Many children with special needs are struggling to return to school, with parents turning to home education post-Covid-19 lockdowns.
Associate Professor of Autism and Inclusive Education at the University of Wollongong, Amanda Webster said home education for children with special needs was becoming more popular.
“There’s a growing issue in the country of students on the autism spectrum being in distance education,” Dr Webster said.
Research by My Homeschool Australia showed, overall, homeschool enrolments increased by 18 per cent Australia wide in 2020.
“I’ve talked to several parents who couldn’t get their kids to go back to school,” Dr Webster said.
Changes in routines between 2020 and 2021 resulted in 68 per cent of children with special needs experiencing stress-related concerns, a recent study found.
The research by the Australian Register of Counsellors and Psychotherapists also revealed that many parents reported a loss of institutional support during the pandemic.
Teacher’s aide at a primary school for autistic children, Fiona Smith* said interest in home teaching had continued in 2021, with parents reluctant to go through major disruption again.
“We have had quite a few parents enquire about homeschooling options,” she said.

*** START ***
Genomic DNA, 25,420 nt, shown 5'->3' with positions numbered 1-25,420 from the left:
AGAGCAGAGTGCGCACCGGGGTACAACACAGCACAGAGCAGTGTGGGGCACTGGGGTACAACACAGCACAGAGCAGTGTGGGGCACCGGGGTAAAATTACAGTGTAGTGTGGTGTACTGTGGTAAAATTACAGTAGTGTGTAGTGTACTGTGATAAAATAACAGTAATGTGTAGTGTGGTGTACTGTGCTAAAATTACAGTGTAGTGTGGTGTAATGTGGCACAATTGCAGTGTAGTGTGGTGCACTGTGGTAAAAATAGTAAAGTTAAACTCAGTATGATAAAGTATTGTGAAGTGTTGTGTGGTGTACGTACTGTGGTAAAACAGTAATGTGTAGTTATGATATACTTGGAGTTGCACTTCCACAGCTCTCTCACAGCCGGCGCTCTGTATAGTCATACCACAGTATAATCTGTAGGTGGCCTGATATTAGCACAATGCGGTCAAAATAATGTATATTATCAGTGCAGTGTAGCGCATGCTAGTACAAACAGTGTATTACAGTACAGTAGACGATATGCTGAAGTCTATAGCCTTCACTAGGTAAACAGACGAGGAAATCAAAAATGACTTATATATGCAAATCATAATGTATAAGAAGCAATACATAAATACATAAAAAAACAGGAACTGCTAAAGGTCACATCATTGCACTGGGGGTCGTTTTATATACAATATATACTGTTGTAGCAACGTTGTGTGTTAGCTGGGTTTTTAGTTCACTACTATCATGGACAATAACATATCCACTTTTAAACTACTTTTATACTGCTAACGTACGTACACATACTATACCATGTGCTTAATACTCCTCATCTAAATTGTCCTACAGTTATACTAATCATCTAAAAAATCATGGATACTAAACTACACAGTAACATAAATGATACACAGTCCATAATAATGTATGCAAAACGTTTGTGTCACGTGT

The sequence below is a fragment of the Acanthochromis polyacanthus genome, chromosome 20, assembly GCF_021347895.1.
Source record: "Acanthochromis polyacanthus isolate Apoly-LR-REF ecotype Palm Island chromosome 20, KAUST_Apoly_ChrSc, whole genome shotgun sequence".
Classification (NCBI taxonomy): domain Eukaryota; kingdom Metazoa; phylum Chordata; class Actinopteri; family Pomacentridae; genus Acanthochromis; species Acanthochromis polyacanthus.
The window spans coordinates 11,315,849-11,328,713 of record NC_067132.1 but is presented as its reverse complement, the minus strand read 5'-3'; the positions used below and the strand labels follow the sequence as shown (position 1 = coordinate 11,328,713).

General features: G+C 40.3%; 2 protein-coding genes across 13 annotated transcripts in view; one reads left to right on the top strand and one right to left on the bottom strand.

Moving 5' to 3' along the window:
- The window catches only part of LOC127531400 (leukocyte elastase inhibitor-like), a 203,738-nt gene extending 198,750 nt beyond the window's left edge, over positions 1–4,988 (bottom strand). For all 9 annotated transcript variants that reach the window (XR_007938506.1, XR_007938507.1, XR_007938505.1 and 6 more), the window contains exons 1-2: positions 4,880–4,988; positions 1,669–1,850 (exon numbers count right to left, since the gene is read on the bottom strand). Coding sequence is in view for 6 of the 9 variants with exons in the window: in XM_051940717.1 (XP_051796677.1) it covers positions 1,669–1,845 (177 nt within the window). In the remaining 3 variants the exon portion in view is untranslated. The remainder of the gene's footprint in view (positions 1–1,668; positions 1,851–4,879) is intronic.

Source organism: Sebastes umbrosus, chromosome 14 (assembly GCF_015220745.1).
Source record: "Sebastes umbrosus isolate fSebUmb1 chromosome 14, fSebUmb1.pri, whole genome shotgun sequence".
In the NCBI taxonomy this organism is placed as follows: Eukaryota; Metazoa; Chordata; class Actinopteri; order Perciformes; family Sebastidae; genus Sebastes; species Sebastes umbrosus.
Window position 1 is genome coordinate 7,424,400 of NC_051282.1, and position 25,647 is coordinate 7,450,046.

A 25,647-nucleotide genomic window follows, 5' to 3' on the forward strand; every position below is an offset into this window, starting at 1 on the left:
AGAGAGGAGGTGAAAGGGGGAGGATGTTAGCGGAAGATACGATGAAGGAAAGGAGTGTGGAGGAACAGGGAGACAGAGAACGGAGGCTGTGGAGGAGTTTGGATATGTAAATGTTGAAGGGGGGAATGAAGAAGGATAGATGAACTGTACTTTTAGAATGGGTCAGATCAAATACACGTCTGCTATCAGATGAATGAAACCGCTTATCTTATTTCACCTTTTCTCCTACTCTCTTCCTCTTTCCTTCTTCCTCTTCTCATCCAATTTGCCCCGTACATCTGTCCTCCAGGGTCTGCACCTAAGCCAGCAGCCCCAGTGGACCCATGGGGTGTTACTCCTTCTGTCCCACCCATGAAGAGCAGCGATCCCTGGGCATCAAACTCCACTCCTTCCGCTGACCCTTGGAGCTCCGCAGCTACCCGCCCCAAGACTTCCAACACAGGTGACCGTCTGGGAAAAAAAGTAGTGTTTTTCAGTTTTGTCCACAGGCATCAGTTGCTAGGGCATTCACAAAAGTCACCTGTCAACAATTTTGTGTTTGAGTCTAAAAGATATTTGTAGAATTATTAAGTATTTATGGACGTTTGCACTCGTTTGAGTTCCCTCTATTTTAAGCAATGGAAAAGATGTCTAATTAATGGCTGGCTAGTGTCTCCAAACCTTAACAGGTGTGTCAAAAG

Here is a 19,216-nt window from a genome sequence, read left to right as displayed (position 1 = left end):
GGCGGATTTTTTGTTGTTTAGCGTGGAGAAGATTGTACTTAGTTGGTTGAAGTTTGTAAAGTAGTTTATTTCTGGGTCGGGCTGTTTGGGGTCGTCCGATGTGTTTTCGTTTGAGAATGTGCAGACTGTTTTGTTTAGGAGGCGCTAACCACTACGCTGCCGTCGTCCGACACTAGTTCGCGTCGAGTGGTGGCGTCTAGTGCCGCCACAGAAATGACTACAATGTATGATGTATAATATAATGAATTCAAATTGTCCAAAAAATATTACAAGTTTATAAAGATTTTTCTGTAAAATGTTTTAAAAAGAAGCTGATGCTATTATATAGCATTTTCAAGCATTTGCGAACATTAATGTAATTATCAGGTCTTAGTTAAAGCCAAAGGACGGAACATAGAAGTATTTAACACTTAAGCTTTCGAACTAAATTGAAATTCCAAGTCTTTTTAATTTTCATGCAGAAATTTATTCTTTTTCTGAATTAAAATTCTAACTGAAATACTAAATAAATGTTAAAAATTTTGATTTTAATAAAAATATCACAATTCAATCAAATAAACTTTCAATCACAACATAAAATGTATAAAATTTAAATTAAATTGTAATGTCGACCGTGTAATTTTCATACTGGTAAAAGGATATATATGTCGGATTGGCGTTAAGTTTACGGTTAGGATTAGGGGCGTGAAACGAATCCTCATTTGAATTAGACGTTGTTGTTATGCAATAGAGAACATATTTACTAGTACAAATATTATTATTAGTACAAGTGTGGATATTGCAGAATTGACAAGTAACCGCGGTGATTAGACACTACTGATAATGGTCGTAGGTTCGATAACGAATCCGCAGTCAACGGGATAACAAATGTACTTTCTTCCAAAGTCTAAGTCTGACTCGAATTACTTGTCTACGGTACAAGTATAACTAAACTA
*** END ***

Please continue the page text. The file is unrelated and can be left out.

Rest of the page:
Dr Webster said the ability to study in a calmer, more familiar environment had left many children with special needs not wishing to disrupt their routine yet again and return to school.
“Many kids have found it more preferable to be at home,” she said.
Often for them, it’s a much nicer environment … there’s a number of students who embraced it.
Senior Research Fellow from Swinburne University’s Centre for Mental Health Dr Eric Tan said the coronavirus restrictions and schooling rules in place for those with special needs were often confusing.
“They seemed to have fallen through the cracks,” he said.
“There was a lot of fine details that seemed to be missing.”
Dr Webster said if a lockdown were to happen again the impacts of those with disabilities should be considered.
“When the government was taking steps, they didn’t actually consult people with disabilities,” she said.
Having a child with special needs continues to be one of the top four reasons parents decide to educate at home.
“It’s not out of choice, it’s mostly out of ‘I don’t know what else to do’. Covid took that a step further,” Dr Webster said.
*Name changed on request.